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About Digital Art / Professional Core Member Scott HartmanMale/United States Recent Activity
Deviant for 10 Years
1 Month Core Membership
Statistics 225 Deviations 4,393 Comments 331,612 Pageviews

Newest Deviations

Teleocrater by ScottHartman Teleocrater :iconscotthartman:ScottHartman 160 43 Confuciusornis by ScottHartman Confuciusornis :iconscotthartman:ScottHartman 125 39 Ixalerpeton by ScottHartman Ixalerpeton :iconscotthartman:ScottHartman 134 27 Dawn 'bird' by ScottHartman Dawn 'bird' :iconscotthartman:ScottHartman 128 13 Jinfengopteryx elegans - the golden phoenix by ScottHartman Jinfengopteryx elegans - the golden phoenix :iconscotthartman:ScottHartman 121 21 Chinese Hunter by ScottHartman Chinese Hunter :iconscotthartman:ScottHartman 134 18 The not-so-gracile Leptoceratops by ScottHartman The not-so-gracile Leptoceratops :iconscotthartman:ScottHartman 132 39 Paleorhinus - not a croc! by ScottHartman Paleorhinus - not a croc! :iconscotthartman:ScottHartman 152 53 A big ichthyosaur by ScottHartman A big ichthyosaur :iconscotthartman:ScottHartman 152 67 Finally, an aetosaur! by ScottHartman Finally, an aetosaur! :iconscotthartman:ScottHartman 168 36 Granddaddy of the armored dinosaurs by ScottHartman Granddaddy of the armored dinosaurs :iconscotthartman:ScottHartman 153 40 Huayangosaurus - a primitive little stegosaur by ScottHartman Huayangosaurus - a primitive little stegosaur :iconscotthartman:ScottHartman 125 21 La Rioja's ponderous biped by ScottHartman La Rioja's ponderous biped :iconscotthartman:ScottHartman 111 40 Shunosaurus, a primitive club-tailed sauropod by ScottHartman Shunosaurus, a primitive club-tailed sauropod :iconscotthartman:ScottHartman 133 80 Marasuchus - rabbit-croc by ScottHartman Marasuchus - rabbit-croc :iconscotthartman:ScottHartman 108 27 First Horned Face by ScottHartman First Horned Face :iconscotthartman:ScottHartman 146 36

Random Favourites

Plateosaurus by Apsaravis Plateosaurus :iconapsaravis:Apsaravis 415 21 Diatryma gigantea by MattMart Diatryma gigantea :iconmattmart:MattMart 194 58 Velociraptor mongoliensis by keesey Velociraptor mongoliensis :iconkeesey:keesey 133 23 PhyloPic T-shirt: Human Evolution by keesey PhyloPic T-shirt: Human Evolution :iconkeesey:keesey 47 10 Neovenator by pheaston Neovenator :iconpheaston:pheaston 211 33 Uteodon by pheaston Uteodon :iconpheaston:pheaston 133 9 Parasaurolophus cyrtocristatus by pheaston Parasaurolophus cyrtocristatus :iconpheaston:pheaston 165 15 Cottonwood lizard (Alamosaurus) by pheaston Cottonwood lizard (Alamosaurus) :iconpheaston:pheaston 274 27 DNH Little Baby Dinosaurs by r-heinart DNH Little Baby Dinosaurs :iconr-heinart:r-heinart 25 1 The Wicked Teeth of Rhamphorhynchus by Qilong The Wicked Teeth of Rhamphorhynchus :iconqilong:Qilong 106 18 Museum Triceratops by Swordlord3d Museum Triceratops :iconswordlord3d:Swordlord3d 288 18 Cardinal and Redpoll by MichelLalonde Cardinal and Redpoll :iconmichellalonde:MichelLalonde 636 61 Giraffatitan by Steveoc86 Giraffatitan :iconsteveoc86:Steveoc86 96 28 Eucoelophysis attacked by Redondasaurus by Apsaravis Eucoelophysis attacked by Redondasaurus :iconapsaravis:Apsaravis 1,091 62 Redwood by m-eralp Redwood :iconm-eralp:m-eralp 2,581 176 Acheroraptor by EWilloughby Acheroraptor :iconewilloughby:EWilloughby 642 132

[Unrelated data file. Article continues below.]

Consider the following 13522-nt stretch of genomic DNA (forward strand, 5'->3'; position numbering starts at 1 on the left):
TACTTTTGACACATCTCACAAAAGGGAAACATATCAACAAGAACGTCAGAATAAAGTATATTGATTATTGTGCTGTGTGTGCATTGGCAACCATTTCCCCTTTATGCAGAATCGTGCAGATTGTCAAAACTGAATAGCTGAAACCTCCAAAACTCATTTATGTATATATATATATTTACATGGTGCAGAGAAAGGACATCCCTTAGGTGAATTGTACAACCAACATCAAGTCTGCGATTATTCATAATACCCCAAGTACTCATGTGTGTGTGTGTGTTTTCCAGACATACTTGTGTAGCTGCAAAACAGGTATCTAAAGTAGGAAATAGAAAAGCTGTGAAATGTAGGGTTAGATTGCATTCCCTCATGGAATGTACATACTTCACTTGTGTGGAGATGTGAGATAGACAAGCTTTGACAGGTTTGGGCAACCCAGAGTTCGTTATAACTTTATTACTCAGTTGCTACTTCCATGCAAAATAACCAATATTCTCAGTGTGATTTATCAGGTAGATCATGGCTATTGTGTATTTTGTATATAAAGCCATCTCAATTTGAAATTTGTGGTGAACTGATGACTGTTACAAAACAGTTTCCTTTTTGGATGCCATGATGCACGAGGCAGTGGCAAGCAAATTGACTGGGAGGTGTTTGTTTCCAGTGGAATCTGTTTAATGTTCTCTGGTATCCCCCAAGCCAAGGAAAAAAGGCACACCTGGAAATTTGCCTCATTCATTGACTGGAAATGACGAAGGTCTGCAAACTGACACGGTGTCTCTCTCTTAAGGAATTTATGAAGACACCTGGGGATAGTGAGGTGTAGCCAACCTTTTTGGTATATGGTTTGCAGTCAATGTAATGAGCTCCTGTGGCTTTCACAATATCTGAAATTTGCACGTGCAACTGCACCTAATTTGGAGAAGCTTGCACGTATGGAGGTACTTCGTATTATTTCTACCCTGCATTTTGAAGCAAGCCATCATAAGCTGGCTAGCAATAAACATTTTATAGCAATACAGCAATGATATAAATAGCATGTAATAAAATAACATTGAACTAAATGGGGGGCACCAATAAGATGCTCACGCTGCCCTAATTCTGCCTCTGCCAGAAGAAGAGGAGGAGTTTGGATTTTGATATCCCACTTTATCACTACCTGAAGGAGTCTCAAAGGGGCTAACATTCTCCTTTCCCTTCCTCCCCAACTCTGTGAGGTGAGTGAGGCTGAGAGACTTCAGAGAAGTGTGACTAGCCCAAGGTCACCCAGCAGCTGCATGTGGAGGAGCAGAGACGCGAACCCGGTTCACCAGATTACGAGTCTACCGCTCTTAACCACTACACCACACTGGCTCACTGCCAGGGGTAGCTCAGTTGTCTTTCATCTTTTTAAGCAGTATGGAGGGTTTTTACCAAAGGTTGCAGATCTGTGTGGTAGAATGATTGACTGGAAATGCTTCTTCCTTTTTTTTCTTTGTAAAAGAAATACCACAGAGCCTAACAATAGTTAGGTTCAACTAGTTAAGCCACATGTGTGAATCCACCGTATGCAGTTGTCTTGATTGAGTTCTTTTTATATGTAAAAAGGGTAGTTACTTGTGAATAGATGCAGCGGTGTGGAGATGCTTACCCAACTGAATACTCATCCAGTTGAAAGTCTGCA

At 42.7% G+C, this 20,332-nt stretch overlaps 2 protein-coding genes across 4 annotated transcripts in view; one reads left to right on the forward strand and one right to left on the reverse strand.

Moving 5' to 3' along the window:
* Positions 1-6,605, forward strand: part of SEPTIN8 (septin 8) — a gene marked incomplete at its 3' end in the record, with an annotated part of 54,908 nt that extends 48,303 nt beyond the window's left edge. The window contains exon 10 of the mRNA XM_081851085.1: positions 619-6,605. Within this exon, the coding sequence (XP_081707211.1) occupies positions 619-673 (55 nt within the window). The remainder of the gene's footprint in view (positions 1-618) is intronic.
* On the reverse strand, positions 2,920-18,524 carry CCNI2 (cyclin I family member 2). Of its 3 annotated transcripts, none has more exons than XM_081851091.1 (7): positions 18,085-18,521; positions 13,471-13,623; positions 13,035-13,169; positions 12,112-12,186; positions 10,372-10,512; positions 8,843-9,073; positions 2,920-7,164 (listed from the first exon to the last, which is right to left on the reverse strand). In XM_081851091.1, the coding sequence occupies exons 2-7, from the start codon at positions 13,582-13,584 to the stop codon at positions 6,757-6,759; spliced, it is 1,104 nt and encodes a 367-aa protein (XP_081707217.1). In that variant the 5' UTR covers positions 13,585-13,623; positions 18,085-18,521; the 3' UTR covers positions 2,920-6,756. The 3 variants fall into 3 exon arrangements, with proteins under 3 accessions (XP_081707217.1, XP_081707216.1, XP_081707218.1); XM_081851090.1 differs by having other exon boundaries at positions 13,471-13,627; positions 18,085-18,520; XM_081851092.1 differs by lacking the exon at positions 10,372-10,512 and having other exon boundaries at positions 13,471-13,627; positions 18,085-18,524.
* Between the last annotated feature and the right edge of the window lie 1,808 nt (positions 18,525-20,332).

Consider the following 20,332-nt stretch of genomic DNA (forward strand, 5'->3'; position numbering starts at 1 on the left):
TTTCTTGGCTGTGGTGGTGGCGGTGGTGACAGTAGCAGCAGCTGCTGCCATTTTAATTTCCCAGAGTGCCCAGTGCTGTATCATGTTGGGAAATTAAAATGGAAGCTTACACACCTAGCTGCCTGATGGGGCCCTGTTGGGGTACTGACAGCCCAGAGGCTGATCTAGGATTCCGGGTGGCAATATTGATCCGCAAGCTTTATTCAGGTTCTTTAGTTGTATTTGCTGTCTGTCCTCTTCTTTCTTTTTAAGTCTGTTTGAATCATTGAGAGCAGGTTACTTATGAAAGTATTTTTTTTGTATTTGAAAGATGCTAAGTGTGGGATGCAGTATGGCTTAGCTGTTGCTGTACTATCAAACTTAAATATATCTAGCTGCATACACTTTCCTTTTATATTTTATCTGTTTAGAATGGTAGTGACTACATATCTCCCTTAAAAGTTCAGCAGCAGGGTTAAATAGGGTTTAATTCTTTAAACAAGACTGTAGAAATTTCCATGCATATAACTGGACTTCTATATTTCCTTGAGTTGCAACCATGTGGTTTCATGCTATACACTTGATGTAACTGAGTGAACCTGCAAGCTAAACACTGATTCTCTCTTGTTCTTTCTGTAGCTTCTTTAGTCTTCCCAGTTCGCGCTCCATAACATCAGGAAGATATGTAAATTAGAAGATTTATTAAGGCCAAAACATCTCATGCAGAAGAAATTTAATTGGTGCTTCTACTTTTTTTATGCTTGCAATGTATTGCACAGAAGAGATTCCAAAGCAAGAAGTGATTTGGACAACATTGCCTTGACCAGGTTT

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ScottHartman
Scott Hartman
Artist | Professional | Digital Art
United States
Current Residence: Wisconsin
Favourite genre of music: Anything but country!
Operating System: Windows 10, OSX, & Android
MP3 player of choice: Anything that can connect to Google Music
www.patreon.com/skeletaldrawin…
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Activity


Teleocrater
As the embargo has now been lifted, I give you the skeletal of the basal bird-line archosaur Teleocrater.